About 15 minutes before the water bath was done, I started up a chimney of charcoal briquettes. Out came the meat, on went the coals! I let the grill heat up for a couple of minutes while I took the meat out of the vacuum-seal bags, then put the steak and roast right on top of the hottest coals! This is a quick sear, not a slow cook, as I just wanted to sear the outside, not cook the beef more. I seared the meats separately, just to watch them more closely. The roast went first, with about 60 seconds, with a 90 degree turn, then another 60 seconds per side. The tritip got the same treatment, since it worked so well on the top roast.
How did it turn out? All I can do is show you, but look how evenly cooked the meat is. The harissa was great on the tritip, and the roast had a great, fresh rosemary taste to it. I’ve got to try some other things, like egg yolks and carrots and asparagus and potatoes and fish and chicken and pork.
The month has also been pretty rough for us here. I’ve talked a bit about Uigie, our youngest pet. We lost him on the first of the month, to a horrible virus, FIP. He wasn’t with us long enough, and we miss him. He had a personality that filled up the house. He stayed with us as long as he could, and we thank God that, whatever time Uigie had, it was with us.
Curt, first my condolences Uigie. What a cute little guy. The photos you took on the trip with your Uncle are stunning. I spent some time in New n Mexico in Santa Fe on a trip out to Chaco Canyon. Loved it. Want to try the sous vide method. Seems it does a better job of cooking beef evenly than the reverse sear method, which I love and use often.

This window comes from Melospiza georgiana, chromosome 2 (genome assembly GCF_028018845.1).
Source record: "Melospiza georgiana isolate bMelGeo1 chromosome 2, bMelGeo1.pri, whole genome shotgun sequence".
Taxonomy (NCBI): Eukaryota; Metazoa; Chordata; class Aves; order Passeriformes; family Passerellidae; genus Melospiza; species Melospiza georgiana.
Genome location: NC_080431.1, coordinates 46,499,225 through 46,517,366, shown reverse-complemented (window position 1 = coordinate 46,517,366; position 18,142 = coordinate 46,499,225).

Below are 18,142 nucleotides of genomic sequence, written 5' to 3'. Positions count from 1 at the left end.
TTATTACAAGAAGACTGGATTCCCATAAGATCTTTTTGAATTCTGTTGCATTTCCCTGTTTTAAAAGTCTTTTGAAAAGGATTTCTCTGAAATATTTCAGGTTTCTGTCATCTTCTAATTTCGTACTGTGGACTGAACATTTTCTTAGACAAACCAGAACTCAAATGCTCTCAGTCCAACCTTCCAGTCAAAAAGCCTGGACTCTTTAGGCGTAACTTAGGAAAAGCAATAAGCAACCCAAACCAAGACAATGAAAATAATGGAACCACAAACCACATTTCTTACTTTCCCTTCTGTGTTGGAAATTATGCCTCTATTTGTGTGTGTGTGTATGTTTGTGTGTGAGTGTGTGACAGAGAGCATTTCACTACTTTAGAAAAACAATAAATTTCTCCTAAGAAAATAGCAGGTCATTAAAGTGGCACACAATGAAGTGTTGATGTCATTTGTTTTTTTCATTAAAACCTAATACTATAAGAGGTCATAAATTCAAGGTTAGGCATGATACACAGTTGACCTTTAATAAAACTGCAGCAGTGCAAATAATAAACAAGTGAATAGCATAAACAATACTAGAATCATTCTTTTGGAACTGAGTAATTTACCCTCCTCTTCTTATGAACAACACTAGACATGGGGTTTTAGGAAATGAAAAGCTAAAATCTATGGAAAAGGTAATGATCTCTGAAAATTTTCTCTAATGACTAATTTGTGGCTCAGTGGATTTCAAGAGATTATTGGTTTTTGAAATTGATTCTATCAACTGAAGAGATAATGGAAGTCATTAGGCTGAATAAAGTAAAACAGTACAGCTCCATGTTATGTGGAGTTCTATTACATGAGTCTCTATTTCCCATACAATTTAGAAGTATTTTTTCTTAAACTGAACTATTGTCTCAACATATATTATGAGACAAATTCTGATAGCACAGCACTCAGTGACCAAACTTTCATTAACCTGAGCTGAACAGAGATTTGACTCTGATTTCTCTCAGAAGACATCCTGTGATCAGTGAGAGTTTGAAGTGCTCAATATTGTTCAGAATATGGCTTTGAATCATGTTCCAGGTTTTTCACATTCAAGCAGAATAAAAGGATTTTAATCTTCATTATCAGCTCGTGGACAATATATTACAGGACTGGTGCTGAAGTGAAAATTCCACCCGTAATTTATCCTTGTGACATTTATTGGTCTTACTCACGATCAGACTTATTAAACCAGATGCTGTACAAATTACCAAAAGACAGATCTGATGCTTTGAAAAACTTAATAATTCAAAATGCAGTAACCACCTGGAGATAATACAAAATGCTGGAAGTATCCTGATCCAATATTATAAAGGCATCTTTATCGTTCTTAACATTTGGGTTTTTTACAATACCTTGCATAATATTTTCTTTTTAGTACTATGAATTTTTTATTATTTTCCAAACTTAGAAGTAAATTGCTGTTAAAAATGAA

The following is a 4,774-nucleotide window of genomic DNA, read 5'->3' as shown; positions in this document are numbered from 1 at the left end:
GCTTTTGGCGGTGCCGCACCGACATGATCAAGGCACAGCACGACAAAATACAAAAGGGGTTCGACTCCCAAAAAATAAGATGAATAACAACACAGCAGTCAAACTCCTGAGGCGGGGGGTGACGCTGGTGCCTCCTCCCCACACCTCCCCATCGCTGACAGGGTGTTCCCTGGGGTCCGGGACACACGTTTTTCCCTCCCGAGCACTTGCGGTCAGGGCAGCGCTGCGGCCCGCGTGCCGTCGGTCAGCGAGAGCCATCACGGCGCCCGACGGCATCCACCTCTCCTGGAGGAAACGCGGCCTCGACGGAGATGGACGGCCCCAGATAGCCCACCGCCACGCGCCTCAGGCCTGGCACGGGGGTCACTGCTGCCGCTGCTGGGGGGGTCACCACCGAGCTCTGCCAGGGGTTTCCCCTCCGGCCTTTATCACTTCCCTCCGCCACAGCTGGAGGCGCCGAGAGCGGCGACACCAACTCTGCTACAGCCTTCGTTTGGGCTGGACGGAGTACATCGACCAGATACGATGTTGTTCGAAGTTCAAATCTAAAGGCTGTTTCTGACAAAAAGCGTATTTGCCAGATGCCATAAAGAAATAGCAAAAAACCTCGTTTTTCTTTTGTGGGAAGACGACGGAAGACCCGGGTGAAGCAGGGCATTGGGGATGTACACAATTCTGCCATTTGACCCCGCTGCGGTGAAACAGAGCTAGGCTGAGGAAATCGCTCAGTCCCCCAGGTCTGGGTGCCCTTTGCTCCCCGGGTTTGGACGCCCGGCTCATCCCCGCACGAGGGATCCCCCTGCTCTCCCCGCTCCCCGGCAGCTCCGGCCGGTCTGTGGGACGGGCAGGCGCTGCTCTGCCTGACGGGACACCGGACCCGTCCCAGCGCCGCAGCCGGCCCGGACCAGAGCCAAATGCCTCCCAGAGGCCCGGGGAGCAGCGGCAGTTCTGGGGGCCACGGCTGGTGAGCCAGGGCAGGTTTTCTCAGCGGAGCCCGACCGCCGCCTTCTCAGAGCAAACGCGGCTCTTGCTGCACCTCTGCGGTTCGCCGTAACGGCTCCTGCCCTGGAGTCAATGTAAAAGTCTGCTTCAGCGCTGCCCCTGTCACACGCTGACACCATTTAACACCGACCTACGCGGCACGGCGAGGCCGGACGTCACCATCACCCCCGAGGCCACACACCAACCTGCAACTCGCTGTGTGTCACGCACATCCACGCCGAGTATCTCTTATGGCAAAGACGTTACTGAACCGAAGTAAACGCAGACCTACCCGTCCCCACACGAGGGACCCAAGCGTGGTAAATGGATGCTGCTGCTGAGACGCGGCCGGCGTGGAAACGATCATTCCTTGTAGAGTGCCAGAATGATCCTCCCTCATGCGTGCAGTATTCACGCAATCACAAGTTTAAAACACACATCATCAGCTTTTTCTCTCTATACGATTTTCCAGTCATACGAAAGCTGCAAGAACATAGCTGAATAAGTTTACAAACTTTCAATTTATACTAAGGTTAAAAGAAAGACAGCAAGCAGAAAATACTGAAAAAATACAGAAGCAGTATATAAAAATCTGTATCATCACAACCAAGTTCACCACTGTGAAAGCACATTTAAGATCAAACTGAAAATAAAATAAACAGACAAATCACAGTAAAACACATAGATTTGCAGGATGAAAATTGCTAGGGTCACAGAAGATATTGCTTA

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Santa Fe is a small but really great town! I want to get back, next time with my wife.
On the sous vide, it does a fantastic job of cooking evenly, but it’s actually kind of the same as reverse sear… Cook the meat first at a lower temp (sous vide or indirect grilling), followed by a fast sear at the end!
So much to cover here. Great pictures from the trip, simply stunning. Sorry about Uglie, we lost our cat in December so I know how it goes.
I need to pull out my sous vide device, it’s been sitting unused for months and months. I let my steaks start to cool down slightly after taking them out of the sous vide so I don’t have to worry about them over cooking on the grill.
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We need to talk soon about next weekend!
Interesting about the Sous Vide. We had some ribs at a fancy restaurant that had been sous vide and the chef went on and on about how great they were. Not great. I am not sold yet on using the sous vide on beef. The process, and the flavors of the grill just cannot be beat. If I got one for Christmas I am afraid it would find a spot in the closet.